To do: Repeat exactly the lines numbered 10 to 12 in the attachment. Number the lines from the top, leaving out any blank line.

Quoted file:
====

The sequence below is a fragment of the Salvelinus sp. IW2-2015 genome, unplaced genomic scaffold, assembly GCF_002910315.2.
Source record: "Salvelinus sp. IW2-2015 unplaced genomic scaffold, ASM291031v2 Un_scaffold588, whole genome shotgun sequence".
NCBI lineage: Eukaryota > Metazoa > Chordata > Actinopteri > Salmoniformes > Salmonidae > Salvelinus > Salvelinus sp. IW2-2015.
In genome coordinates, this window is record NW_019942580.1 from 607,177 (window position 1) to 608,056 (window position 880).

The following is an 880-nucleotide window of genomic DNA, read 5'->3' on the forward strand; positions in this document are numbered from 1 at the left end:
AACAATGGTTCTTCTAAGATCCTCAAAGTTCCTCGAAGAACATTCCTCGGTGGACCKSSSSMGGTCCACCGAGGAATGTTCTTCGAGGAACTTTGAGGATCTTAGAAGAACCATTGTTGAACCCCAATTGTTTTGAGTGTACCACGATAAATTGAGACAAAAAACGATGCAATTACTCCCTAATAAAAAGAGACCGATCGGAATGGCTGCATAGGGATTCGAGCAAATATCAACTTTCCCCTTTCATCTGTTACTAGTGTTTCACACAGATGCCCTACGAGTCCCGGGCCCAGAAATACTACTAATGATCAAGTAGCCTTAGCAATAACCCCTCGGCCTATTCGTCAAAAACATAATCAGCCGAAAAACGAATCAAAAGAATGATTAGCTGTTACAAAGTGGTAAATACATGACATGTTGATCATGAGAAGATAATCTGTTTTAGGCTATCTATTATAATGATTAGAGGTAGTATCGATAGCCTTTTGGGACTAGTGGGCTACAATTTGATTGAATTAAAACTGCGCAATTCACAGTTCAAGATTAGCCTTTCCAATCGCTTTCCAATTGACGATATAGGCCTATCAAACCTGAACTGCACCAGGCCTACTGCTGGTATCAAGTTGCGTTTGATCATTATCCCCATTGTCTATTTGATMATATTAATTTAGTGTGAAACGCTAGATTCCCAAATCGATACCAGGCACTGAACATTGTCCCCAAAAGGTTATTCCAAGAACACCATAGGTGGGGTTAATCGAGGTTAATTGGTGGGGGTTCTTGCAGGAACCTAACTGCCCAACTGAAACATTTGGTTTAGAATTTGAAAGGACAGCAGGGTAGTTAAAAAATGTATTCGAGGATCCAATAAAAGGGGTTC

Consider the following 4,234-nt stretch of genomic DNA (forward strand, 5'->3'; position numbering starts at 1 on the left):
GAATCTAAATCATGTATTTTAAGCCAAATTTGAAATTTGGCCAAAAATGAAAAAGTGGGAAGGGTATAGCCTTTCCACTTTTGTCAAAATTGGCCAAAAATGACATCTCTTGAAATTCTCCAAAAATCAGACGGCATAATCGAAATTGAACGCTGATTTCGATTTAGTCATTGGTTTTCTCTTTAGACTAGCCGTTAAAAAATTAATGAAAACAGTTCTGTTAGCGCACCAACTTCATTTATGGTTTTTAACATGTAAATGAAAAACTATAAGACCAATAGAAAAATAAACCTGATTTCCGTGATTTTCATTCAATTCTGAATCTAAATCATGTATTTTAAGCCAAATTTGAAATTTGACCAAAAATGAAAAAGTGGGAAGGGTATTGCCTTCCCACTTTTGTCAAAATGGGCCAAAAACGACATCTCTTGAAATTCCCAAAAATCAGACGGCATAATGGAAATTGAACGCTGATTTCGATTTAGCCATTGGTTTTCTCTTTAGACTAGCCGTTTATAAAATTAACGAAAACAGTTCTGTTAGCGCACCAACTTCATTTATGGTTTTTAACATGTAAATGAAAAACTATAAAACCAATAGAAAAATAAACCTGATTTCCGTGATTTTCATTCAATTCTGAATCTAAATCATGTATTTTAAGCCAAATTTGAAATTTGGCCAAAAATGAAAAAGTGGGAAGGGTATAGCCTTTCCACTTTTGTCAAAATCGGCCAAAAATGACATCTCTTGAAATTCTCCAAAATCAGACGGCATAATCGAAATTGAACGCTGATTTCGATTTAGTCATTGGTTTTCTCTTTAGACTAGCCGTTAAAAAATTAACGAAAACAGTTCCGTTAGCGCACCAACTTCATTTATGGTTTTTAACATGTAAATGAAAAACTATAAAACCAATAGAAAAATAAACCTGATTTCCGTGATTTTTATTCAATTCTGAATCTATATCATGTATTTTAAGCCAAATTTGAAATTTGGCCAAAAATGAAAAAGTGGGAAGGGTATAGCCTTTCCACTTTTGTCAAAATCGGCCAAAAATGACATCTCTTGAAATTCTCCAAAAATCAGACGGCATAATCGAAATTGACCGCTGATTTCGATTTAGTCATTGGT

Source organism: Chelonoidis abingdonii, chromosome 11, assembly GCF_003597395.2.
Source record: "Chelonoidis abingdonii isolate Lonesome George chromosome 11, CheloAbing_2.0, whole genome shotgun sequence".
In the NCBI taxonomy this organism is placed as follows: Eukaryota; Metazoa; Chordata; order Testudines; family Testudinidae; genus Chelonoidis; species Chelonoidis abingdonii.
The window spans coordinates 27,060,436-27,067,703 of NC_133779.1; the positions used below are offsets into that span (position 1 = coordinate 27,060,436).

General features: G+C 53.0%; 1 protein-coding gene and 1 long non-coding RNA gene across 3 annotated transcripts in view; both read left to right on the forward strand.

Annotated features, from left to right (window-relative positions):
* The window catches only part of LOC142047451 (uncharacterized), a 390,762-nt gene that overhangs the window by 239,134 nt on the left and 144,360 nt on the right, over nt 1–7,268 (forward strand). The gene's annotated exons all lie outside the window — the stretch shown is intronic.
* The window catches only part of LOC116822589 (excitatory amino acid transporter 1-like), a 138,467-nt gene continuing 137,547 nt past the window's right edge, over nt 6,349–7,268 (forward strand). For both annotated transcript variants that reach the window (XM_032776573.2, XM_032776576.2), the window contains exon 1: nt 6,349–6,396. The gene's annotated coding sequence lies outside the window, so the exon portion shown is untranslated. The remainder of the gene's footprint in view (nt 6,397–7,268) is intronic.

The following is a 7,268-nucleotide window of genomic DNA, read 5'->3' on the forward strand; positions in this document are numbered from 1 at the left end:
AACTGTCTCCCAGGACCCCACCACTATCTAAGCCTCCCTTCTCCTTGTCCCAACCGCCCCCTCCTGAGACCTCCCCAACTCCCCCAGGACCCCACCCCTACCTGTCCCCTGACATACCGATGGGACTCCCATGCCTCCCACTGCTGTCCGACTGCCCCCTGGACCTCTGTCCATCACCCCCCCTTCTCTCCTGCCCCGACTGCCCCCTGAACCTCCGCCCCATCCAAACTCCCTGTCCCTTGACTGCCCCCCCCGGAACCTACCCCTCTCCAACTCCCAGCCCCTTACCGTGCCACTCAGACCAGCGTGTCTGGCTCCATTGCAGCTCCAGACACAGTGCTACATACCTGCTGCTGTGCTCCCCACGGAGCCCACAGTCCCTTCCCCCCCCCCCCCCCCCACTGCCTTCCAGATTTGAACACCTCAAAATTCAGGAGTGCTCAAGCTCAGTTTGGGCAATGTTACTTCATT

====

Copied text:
Source record: "Chelonoidis abingdonii isolate Lonesome George chromosome 11, CheloAbing_2.0, whole genome shotgun sequence".
In the NCBI taxonomy this organism is placed as follows: Eukaryota; Metazoa; Chordata; order Testudines; family Testudinidae; genus Chelonoidis; species Chelonoidis abingdonii.
The window spans coordinates 27,060,436-27,067,703 of NC_133779.1; the positions used below are offsets into that span (position 1 = coordinate 27,060,436).